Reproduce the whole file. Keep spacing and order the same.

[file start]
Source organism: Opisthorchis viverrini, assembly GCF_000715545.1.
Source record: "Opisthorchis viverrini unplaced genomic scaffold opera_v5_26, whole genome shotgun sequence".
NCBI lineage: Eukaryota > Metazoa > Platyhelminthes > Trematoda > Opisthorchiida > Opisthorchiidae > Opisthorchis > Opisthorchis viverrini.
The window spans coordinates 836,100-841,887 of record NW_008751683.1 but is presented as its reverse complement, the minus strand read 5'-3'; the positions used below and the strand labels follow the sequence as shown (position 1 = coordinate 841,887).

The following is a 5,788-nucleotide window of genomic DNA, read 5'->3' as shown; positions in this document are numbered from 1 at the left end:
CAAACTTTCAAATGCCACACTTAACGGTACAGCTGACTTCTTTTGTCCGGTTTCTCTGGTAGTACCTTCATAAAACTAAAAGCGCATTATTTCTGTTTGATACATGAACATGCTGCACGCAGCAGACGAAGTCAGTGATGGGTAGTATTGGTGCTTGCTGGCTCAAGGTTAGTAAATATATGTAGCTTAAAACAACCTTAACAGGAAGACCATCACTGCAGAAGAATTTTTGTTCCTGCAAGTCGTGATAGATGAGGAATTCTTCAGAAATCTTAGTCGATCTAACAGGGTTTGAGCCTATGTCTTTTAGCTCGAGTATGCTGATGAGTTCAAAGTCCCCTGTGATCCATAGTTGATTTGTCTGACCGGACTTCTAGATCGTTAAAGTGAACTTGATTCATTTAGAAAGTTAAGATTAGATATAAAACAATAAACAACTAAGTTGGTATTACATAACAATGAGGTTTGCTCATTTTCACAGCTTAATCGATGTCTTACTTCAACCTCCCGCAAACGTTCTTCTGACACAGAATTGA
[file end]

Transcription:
Source organism: Opisthorchis viverrini, assembly GCF_000715545.1.
Source record: "Opisthorchis viverrini unplaced genomic scaffold opera_v5_26, whole genome shotgun sequence".
NCBI lineage: Eukaryota > Metazoa > Platyhelminthes > Trematoda > Opisthorchiida > Opisthorchiidae > Opisthorchis > Opisthorchis viverrini.
The window spans coordinates 836,100-841,887 of record NW_008751683.1 but is presented as its reverse complement, the minus strand read 5'-3'; the positions used below and the strand labels follow the sequence as shown (position 1 = coordinate 841,887).

The following is a 5,788-nucleotide window of genomic DNA, read 5'->3' as shown; positions in this document are numbered from 1 at the left end:
CAAACTTTCAAATGCCACACTTAACGGTACAGCTGACTTCTTTTGTCCGGTTTCTCTGGTAGTACCTTCATAAAACTAAAAGCGCATTATTTCTGTTTGATACATGAACATGCTGCACGCAGCAGACGAAGTCAGTGATGGGTAGTATTGGTGCTTGCTGGCTCAAGGTTAGTAAATATATGTAGCTTAAAACAACCTTAACAGGAAGACCATCACTGCAGAAGAATTTTTGTTCCTGCAAGTCGTGATAGATGAGGAATTCTTCAGAAATCTTAGTCGATCTAACAGGGTTTGAGCCTATGTCTTTTAGCTCGAGTATGCTGATGAGTTCAAAGTCCCCTGTGATCCATAGTTGATTTGTCTGACCGGACTTCTAGATCGTTAAAGTGAACTTGATTCATTTAGAAAGTTAAGATTAGATATAAAACAATAAACAACTAAGTTGGTATTACATAACAATGAGGTTTGCTCATTTTCACAGCTTAATCGATGTCTTACTTCAACCTCCCGCAAACGTTCTTCTGACACAGAATTGA